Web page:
Friday, May 1, 2009

Torture? No. Except...

The second exception to the no-torture rule is the extraction of information from a high-value enemy in possession of high-value information likely to save lives. This case lacks the black-and-white clarity of the ticking time bomb scenario. We know less about the length of the fuse or the nature of the next attack. But we do know the danger is great. We know we must act but have no idea where or how -- and we can't know that until we have information. Catch-22.
This is one of the more asinine pieces of conservative "thought" it has ever been my privilege to read. The first exception, of course, is that tired old ticking time bomb chestnut. "Now suppose we were holding a terrorist that we knew had information that would allow us to find and disarm a bomb..." Now suppose I get to make up any far-fetched scenario I want to justify coming to any old conclusion that I have already reached. Has such a ticking time bomb case ever happened? Is it likely to? Would torture be likely to extract the intelligence we need (certainly not from Krauthammer)? Or would we most likely get 24 hours worth of misleading "leads," and devote time and manpower to fishing for red herrings?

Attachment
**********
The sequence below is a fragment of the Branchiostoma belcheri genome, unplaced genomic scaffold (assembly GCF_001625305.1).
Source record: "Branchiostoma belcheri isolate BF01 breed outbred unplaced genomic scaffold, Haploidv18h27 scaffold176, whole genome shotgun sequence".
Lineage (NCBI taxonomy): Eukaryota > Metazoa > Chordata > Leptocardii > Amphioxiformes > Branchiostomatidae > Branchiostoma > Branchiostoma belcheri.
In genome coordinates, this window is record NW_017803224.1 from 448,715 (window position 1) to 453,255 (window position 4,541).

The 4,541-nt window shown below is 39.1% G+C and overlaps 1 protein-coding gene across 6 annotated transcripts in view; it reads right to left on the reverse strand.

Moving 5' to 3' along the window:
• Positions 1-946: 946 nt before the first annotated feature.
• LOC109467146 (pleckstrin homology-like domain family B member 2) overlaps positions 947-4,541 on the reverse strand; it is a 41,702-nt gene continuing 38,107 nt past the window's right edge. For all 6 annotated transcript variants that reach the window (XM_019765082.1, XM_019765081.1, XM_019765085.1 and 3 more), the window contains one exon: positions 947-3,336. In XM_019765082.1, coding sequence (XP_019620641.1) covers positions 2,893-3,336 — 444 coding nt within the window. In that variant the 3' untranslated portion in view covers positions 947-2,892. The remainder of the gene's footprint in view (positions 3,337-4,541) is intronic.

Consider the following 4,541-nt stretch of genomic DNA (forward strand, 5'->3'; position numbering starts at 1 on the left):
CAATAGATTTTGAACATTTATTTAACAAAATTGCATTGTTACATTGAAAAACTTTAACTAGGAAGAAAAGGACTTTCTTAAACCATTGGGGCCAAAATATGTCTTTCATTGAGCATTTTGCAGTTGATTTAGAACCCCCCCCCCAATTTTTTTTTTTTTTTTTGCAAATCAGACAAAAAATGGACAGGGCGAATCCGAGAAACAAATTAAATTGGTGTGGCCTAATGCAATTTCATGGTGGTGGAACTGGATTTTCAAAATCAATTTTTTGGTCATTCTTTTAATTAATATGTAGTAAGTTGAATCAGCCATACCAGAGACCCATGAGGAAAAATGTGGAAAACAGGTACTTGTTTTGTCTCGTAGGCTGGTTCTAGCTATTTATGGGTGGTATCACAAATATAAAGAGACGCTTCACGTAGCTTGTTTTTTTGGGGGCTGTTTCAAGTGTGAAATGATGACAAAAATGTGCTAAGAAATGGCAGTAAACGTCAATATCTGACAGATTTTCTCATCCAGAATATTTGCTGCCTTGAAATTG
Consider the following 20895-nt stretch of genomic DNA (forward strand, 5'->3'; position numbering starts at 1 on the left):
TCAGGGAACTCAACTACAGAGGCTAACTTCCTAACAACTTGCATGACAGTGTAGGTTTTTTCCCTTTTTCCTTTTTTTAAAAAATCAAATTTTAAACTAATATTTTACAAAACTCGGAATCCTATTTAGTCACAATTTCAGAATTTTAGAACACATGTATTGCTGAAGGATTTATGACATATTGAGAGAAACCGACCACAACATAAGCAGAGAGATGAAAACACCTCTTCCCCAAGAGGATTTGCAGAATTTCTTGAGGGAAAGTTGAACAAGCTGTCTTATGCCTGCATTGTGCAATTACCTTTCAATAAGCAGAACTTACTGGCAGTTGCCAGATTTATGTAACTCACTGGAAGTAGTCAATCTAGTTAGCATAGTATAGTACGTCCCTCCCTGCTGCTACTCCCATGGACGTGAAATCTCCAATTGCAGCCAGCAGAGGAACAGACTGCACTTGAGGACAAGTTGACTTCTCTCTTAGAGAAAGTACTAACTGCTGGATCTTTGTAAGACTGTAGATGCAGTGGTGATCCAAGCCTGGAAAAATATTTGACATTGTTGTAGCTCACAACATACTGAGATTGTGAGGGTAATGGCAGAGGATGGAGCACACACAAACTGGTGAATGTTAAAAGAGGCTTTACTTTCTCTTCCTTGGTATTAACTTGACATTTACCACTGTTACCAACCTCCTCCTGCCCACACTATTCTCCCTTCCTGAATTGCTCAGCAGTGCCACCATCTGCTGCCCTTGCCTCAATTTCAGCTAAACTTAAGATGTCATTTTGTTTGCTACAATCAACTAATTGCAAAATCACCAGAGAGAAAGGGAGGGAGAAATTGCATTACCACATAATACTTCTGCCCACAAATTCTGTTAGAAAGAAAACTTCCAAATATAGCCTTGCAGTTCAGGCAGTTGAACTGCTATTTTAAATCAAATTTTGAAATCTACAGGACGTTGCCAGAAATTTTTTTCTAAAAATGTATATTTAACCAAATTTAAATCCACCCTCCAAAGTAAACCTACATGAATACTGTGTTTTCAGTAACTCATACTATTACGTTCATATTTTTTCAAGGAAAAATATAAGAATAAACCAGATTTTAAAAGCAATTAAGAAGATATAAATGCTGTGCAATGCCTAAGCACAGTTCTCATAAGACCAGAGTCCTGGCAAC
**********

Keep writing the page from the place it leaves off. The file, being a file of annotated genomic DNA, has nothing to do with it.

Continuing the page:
The second "exception" quoted at top, can essentially be simplified to "If we think we need more and better information to save people's lives, torture is justifiable." Uh huh. That's right. All the distraction of high-value this and high-value that does not have any meaningful legal definition. It's a judgement call. So if I decide- or believe I have reliable intelligence- that Krauthammer, Limbaugh and Beck are "high-value enemies" with "high-value information" regarding the progress of swine flu going into next fall, I (or more to the point, the POTUS) would, under Krauthammer's logic, not only be permitted to waterboard those three, but morally obligated to do so.

The other particulary obnoxious aspect of this essay is the author's reliance on testimonials of those involved with torture to explain how terribly important, useful and effective it is. Jeffrey Dahmer explains how serial murder and cannibalism can stretch those tight grocery dollars! Eric Harris and Dylan Klebold: senseless massacre leads to world-wide fame! Former Bush officials assure uncertain world, "Torture is effective. Trust us. Really. We've saved, oh, literally zillions of lives. And besides, it's not torture if we don't call it that."

Yeah, let's just call waterboarding something like "Supervised Oxygen Alleviation and Questioning (SOAQ)." Because, really, if you're completely ignorant, and you suspect someone may know something, giving them a good SOAQing might make you feel more intelligent.

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